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For Immediate Release, September 13, 2010

Contact: Noah Greenwald, Center for Biological Diversity, (503) 484-7495

Lawsuits Seek Long-delayed Protections for Bison, Mussels, Dozens of Other Struggling Species

Legal Action Targets Missed Deadlines, Bureaucratic Foot-dragging in
Broken Program for Protecting Species

WASHINGTON— The Center for Biological Diversity today filed one lawsuit and amended another in an effort to speed badly needed protection for nearly 100 species under the Endangered Species Act. The lawsuits challenge the failure of the U.S. Fish and Wildlife Service to issue decisions to protect species as threatened or endangered within legally required timelines.

“Under Interior Secretary Ken Salazar, the U.S. Fish and Wildlife Service is failing to meet its legal obligations to provide prompt protection to the nation’s endangered species,” said Noah Greenwald, endangered species director at the Center. “This is more than mere bookkeeping: It’s putting dozens of species at risk of extinction.”

The new lawsuit filed by the Center concerns three southeastern mussels — the Georgia pigtoe, interrupted rocksnail and rough hornsnail — that have been waiting more than a decade for protection. They were finally proposed for listing on June 29, 2009, but that decision has yet to become final. Under the Endangered Species Act, Fish and Wildlife has one year to finalize protection of species following a proposed listing. The Center also amended an ongoing lawsuit over late findings on 20 petitions to list 92 species, including adding six new species to the suit, most notably the plains bison. Also added were the striped newt, berry springs salamander, Puerto Rican harlequin butterfly, gull-billed tern and Mohave ground squirrel.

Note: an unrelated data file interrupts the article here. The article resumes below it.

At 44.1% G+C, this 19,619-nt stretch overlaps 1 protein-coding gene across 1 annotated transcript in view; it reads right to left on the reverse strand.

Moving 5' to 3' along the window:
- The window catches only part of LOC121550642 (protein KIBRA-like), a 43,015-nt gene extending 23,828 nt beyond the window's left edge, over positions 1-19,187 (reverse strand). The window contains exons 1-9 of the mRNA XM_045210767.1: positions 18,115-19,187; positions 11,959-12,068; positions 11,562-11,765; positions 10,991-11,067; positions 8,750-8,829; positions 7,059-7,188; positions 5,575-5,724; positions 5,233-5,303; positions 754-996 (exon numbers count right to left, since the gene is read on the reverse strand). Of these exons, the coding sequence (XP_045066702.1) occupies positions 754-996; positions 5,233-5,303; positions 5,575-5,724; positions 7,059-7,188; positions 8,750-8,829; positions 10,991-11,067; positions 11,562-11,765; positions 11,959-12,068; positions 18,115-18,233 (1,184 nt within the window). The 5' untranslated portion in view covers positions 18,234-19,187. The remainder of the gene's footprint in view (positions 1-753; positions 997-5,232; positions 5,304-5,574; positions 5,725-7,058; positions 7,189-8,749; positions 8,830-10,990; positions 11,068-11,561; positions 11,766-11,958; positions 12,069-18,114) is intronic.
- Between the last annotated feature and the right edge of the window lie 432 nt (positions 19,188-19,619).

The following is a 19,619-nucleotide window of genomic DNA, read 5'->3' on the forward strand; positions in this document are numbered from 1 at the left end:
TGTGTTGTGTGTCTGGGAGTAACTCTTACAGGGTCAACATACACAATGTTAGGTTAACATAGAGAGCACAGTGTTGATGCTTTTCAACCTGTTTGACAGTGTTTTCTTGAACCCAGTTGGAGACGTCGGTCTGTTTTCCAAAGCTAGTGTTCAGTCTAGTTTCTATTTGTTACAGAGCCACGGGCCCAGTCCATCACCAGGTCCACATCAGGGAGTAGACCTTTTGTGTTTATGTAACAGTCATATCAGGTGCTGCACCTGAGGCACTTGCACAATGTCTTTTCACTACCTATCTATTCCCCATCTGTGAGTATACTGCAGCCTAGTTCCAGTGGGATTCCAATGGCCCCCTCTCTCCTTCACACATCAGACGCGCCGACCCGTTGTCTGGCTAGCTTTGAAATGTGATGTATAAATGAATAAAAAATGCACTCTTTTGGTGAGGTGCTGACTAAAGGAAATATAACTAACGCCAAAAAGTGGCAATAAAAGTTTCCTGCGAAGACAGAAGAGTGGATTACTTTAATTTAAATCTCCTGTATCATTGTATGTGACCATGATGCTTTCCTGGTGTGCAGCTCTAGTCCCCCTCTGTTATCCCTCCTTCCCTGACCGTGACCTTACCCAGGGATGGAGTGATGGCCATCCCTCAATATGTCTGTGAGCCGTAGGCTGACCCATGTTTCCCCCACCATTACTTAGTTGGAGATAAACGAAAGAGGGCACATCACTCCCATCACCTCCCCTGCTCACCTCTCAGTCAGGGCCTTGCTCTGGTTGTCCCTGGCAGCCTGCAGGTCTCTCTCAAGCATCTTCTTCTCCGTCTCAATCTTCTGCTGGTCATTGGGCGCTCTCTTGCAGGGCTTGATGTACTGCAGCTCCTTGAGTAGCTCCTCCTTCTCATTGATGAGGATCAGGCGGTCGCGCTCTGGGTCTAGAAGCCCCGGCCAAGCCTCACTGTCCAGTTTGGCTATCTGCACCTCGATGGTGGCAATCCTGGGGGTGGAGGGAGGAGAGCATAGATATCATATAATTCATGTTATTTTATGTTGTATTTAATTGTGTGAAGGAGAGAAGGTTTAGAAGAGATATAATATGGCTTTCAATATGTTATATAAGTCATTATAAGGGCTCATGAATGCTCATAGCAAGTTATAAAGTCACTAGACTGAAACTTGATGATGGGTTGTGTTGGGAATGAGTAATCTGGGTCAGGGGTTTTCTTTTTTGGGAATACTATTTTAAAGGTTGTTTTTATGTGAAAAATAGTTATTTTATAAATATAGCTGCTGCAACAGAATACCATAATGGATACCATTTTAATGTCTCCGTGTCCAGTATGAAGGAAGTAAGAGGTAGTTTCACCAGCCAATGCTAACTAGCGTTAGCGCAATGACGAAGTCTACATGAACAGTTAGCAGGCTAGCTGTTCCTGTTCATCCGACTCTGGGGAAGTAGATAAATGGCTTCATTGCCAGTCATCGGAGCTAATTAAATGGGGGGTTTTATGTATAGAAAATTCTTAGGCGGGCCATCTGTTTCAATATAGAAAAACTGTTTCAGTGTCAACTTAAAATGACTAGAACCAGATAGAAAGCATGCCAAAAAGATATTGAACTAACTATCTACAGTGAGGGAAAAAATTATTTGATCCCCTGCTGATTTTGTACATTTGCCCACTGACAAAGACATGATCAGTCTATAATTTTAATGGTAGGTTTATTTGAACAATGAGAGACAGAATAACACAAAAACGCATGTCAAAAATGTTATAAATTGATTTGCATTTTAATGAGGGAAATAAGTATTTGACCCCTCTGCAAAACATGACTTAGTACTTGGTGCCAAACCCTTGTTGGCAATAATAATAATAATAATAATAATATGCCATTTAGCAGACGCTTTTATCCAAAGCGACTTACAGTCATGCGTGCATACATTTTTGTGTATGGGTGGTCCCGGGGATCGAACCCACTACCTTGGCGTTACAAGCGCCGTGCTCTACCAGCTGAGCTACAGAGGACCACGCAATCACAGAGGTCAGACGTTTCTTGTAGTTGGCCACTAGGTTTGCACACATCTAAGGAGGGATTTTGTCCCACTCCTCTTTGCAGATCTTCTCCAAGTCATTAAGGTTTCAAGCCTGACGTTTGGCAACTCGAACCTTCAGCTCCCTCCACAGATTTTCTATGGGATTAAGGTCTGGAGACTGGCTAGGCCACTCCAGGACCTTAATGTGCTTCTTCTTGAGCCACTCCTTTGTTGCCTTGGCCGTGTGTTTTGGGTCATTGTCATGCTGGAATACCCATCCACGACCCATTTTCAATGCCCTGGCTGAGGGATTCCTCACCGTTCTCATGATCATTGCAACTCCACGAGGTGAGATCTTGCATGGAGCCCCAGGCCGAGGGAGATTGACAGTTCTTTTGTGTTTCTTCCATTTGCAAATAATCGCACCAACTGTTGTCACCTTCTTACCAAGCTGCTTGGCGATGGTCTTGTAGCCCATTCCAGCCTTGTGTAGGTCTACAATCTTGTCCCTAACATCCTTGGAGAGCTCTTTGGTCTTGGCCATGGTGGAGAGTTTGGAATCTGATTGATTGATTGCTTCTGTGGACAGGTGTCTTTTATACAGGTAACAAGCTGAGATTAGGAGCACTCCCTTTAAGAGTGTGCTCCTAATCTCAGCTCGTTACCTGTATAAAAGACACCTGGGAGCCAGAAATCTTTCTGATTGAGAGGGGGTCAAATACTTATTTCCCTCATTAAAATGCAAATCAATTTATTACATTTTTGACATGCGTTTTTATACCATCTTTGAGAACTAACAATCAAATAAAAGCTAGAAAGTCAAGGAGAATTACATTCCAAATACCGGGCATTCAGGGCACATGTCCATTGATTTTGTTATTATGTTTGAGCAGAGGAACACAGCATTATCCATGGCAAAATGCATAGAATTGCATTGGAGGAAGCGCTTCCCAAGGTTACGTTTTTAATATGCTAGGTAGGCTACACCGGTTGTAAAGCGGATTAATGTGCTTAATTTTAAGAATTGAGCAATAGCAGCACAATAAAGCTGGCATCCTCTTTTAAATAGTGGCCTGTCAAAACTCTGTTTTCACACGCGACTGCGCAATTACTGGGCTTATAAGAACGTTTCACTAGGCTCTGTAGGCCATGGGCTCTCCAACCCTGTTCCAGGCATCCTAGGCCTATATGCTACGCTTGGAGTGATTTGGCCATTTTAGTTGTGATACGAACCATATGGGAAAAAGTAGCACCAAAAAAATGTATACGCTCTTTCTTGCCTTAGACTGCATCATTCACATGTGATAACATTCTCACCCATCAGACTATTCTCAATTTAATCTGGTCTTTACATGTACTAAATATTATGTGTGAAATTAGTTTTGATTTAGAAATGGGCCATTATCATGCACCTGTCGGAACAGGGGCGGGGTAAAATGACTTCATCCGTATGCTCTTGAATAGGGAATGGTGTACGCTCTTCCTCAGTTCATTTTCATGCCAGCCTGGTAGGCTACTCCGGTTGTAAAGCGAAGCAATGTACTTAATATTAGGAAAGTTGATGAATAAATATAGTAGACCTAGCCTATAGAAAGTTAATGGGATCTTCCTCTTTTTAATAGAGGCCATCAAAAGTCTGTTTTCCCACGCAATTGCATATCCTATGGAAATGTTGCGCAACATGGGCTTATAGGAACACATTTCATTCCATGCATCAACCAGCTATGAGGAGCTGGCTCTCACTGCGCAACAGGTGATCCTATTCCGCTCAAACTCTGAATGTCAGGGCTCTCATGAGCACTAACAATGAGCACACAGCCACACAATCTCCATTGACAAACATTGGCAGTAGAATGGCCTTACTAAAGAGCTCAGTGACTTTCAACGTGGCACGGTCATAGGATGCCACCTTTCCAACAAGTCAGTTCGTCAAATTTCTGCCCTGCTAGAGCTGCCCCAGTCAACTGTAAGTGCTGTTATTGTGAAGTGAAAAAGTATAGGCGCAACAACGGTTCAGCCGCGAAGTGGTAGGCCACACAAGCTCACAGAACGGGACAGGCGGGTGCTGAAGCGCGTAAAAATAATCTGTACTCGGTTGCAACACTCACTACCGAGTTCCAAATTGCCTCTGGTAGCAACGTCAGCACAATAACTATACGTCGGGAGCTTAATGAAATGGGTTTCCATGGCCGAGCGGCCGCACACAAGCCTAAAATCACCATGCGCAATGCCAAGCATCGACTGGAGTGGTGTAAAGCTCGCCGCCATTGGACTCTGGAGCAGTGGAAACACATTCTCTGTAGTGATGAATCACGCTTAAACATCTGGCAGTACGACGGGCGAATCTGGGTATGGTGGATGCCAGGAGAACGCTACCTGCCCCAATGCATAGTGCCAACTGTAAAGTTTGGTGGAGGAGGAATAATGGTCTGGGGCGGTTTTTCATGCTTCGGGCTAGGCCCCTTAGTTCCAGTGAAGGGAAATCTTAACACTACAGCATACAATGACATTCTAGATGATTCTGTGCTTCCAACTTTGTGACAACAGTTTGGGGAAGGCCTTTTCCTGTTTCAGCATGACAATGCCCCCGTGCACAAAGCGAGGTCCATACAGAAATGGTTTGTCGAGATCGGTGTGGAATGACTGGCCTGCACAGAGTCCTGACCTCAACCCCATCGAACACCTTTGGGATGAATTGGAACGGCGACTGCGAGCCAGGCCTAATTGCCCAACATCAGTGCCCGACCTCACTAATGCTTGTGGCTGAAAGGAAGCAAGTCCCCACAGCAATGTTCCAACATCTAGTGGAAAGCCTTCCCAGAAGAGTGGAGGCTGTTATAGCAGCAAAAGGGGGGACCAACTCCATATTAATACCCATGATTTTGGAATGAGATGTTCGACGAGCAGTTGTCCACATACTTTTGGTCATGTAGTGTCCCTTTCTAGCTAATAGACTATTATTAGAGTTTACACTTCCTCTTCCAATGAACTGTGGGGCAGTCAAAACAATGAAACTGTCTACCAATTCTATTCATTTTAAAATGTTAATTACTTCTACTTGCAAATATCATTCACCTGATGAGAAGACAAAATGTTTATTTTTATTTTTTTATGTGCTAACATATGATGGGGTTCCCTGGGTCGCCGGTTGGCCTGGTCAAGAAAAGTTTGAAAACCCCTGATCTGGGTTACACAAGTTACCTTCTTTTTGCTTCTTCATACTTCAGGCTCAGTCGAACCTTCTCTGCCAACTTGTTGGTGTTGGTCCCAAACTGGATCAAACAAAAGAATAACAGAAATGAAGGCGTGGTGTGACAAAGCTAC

“Hailing from nearly every region of the country, these 92 species should not have to wait decades for protection because of bureaucratic ineptitude and foot-dragging,” said Greenwald. “We’ve yet to see comprehensive reform in the endangered species program under the Obama administration.”

The agency frequently claims it lacks sufficient resources to list more species. Congress, however, has increased the budget for listing species from $3 million in 2002 to more than $10 million in 2010 with little increase in the rate of species listings. To date, the Obama administration has not substantially increased the pace of species listings by the Fish and Wildlife Service. It did finalize protection for 51 species from Hawaii, but in the conterminous United States has only finalized protection for one plant and only proposed protection for 15 species, including the three mollusks. This means there will be few listings finalized in the remainder of the administration. Under the Clinton administration, by contrast, the Fish and Wildlife Service listed a total of 498 species for a rate of 62 species per year.

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